Dr. Meena Vohra has gone nearly two decades without an increase in contract pay for providing care to children with life-threatening illnesses at University Medical Center.
The pediatric critical-care physician has received cost-of-living adjustments annually. But her contract pay, set in 1991, isn’t expected to increase anytime soon.
On Monday, the Clark County Commission approved a five-year contract with Vohra’s physician group, minus any fee increases. Commissioners also suggested that other physicians consider taking less to help lower UMC’s growing debt.
Commission Chairman Rory Reid directed UMC’s top administrator to ask other service providers about making financial concessions as the county has in recent weeks.
"We’ve closed the outpatient oncology unit (at UMC). We have cut back programs and eliminated other services because we’re concerned about the impact the economy has on the hospital," Reid told UMC Chief Executive Officer Kathy Silver. "My question to you is, why don’t we bring in all these doctors and ask them to look at Dr. Vohra’s example, or maybe they can do better than she has to continue to provide the service at less money. I just think this is an area of significant expense to the hospital."
UMC now has more than $60 million in debt and that’s before factoring in upcoming reductions in Medicaid reimbursement rates set by the state’s Department of Health and Human Services.
The hospital spends roughly $37 million honoring about 20 professional service contracts annually, officials said. While those contracts are vital in serving the public and maintaining the state’s only level I trauma center, trimming professional service contract costs by 5 percent to 10 percent could ensure other services are saved.
The hospital is looking at other areas that can be cut to reduce its financial hemorrhaging.
At minimum, Reid wants UMC providers to consider reductions in contract pay that would decrease the $37 million now paid for their services.
"I’d also offer to attend some of those meetings with you if you need someone to wag their fingers at them," Reid offered after asking Silver to speak with hospital providers.
After Monday’s commission meeting, Silver said she plans to start by contacting providers whose contracts are up for renegotiation. She’ll then speak to providers whose contracts already have been negotiated.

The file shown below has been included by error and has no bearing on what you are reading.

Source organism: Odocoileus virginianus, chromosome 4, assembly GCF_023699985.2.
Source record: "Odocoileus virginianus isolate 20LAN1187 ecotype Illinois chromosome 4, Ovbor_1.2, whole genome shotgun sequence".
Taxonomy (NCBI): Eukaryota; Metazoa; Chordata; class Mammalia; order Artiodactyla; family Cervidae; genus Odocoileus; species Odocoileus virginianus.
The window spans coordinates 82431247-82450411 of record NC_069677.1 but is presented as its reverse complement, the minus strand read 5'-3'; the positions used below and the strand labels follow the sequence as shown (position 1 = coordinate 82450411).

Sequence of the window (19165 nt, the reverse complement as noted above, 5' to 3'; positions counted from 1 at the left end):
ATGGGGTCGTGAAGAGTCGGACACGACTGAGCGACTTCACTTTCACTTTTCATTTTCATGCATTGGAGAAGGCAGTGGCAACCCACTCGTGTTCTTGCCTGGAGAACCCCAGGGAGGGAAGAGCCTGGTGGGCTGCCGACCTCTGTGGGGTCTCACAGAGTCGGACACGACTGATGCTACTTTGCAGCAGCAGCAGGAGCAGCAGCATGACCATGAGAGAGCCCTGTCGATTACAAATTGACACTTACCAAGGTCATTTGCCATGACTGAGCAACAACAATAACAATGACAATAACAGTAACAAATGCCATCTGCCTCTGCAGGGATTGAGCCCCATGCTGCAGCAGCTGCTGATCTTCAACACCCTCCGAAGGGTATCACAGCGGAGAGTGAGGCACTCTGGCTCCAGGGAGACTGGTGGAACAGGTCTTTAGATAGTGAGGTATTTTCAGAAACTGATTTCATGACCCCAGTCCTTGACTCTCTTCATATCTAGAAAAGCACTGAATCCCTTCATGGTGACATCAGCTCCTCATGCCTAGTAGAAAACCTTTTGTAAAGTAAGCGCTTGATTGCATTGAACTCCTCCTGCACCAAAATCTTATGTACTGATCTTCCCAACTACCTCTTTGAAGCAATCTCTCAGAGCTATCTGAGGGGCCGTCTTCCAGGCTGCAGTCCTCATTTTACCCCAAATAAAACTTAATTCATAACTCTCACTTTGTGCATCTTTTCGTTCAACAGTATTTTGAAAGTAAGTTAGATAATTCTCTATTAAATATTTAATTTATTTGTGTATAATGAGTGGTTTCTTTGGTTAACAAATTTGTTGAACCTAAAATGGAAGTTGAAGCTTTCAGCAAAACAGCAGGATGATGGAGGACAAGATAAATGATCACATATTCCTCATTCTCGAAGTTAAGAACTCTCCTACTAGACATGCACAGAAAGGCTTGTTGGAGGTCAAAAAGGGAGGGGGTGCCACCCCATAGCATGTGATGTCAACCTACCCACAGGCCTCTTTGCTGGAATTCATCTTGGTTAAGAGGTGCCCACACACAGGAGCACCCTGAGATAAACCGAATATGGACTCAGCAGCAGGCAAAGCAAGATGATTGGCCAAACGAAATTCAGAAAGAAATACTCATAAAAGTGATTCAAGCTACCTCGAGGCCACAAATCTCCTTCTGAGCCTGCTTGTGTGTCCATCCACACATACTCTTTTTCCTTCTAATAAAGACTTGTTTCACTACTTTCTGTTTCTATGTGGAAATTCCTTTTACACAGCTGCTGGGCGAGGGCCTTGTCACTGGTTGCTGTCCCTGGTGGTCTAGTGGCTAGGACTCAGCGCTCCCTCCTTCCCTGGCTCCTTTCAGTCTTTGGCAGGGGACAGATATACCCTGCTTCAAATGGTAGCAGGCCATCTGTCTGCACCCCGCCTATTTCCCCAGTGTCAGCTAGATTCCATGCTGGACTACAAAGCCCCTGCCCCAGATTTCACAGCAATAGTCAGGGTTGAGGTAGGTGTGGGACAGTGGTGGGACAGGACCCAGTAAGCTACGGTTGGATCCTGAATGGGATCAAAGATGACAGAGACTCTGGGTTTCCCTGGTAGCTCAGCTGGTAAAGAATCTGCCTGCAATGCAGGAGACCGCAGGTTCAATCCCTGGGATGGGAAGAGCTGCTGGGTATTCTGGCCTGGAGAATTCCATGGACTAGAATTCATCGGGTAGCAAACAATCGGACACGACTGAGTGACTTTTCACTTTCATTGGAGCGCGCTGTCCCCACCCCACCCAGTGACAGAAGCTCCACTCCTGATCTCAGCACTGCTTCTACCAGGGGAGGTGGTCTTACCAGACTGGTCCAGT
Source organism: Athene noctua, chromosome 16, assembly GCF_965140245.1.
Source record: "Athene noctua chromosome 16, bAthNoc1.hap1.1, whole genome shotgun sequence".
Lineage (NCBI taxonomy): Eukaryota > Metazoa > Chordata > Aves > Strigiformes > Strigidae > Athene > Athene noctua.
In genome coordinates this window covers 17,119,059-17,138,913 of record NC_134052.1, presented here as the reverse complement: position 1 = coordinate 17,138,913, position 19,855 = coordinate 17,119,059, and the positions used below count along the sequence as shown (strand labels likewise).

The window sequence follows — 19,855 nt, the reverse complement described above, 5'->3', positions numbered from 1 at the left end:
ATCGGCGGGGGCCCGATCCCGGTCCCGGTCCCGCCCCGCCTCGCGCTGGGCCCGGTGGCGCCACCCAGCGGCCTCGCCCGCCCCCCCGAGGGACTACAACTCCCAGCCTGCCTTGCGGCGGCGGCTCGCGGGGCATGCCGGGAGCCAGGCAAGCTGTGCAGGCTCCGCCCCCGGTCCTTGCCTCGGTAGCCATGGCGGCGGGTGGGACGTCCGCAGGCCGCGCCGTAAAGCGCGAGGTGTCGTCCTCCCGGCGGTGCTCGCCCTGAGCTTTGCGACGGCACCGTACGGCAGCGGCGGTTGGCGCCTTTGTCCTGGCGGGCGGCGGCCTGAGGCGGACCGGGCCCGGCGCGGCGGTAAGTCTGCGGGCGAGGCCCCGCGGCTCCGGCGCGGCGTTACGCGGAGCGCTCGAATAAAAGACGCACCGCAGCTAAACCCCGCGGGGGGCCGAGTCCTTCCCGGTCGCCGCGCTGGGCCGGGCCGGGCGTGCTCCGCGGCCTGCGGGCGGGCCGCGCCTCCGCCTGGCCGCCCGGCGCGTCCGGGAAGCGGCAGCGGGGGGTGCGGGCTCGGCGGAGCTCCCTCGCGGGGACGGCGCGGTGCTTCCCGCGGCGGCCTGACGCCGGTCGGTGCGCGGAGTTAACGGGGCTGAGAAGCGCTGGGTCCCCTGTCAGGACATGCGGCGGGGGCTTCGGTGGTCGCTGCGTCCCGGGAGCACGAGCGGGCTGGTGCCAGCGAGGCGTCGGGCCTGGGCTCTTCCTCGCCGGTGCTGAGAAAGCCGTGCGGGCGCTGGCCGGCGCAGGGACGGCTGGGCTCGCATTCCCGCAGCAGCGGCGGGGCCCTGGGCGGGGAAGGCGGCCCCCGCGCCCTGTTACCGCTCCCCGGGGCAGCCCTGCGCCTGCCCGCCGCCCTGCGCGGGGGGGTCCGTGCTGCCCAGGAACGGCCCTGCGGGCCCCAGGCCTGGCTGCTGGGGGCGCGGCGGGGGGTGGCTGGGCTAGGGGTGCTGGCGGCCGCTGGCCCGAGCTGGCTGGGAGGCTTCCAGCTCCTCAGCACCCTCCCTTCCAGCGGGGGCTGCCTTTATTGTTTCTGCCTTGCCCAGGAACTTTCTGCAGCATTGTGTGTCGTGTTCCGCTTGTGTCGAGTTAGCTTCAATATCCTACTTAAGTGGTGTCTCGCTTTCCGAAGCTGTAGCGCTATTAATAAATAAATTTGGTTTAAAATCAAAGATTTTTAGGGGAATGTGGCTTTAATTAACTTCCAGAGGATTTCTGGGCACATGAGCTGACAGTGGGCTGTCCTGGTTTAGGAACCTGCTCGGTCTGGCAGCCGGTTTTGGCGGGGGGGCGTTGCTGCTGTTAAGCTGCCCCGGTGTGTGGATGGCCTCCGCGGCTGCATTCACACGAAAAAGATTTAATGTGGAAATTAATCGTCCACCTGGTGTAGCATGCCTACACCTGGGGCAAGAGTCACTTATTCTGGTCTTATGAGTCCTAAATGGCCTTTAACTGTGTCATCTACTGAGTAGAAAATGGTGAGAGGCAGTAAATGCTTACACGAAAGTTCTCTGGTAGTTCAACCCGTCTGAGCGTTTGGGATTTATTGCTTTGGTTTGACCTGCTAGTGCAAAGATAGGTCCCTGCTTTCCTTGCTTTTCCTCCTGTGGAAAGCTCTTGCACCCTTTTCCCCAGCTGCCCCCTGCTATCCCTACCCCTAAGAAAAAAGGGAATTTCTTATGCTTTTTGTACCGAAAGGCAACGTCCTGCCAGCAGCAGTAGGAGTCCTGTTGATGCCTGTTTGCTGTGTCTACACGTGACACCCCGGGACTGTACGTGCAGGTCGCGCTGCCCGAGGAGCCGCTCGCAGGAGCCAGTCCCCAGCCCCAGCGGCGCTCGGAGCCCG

Because each contract is different, Silver said some service providers might be able to help more than others.
"I think there’s some opportunity there," Silver said. "Our physicians are really loyal to us and they understand our dilemma."
Larry Matheis, executive director of the Nevada State Medical Association, said it’s understandable and proper for the commission to review this option. However, he cautioned, "I don’t know how much flexibility anyone has in this economic climate."
"Each practice is different," he said of physician groups. "The pediatric subspecialists are already absorbing a lot because of lower Medicaid reimbursement rates. Some of them have stopped taking Medicaid patients, which is creating a crisis in Nevada. … I’m afraid it will be the practices that give the most that will be more vulnerable."
What he doesn’t want to see is physicians not providing services, Matheis said.
Some physician groups already have restructured their contracts to help UMC save money in the near future. One new contractor, Stuart Pulmonary Associates, which will provide physicians for UMC’s pulmonary and respiratory, intensive care, and intermediate care units, agreed to a four-year contract that is 5 percent less than the contract awarded to the previous provider.
The contract will increase by 5 percent in 2010 and by 3 percent in 2011 and 2012, Silver said.
Though the Stuart Pulmonary contract was negotiated prior to Reid’s request and approved on Monday, he said it could be used along with Vohra’s to encourage others to make similar concessions.
Vohra’s contract with UMC hasn’t been increased since 1991, which Silver called "rare." Her physician group — Las Vegas Pediatric Critical Care Associates — has held a contract with UMC since 1998. Its rate also has never increased, outside of cost-of-living adjustments, or COLA.
COLA allocations increased by 3 percent in 2008 for physicians.
Vohra, director of UMC’s pediatric intensive care unit, said she went into medicine to take care of people, not to worry about pay.
"I could start digging my heels in and demand more money but then I think work would be more about money," she said.
On Monday, commissioners Susan Brager and Lawrence Weekly also requested an item be placed on an upcoming agenda to discuss reinstating outpatient oncology services at UMC.
UMC’s outpatient oncology services was among a dozen cut late last year to make up for $20 million in anticipated revenue losses because of the Medicaid reimbursement cuts.
Those Medicaid cuts were approved by the state to offset Nevada’s own budget shortfalls.
Contact reporter Annette Wells at email@example.com or 702-383-0283.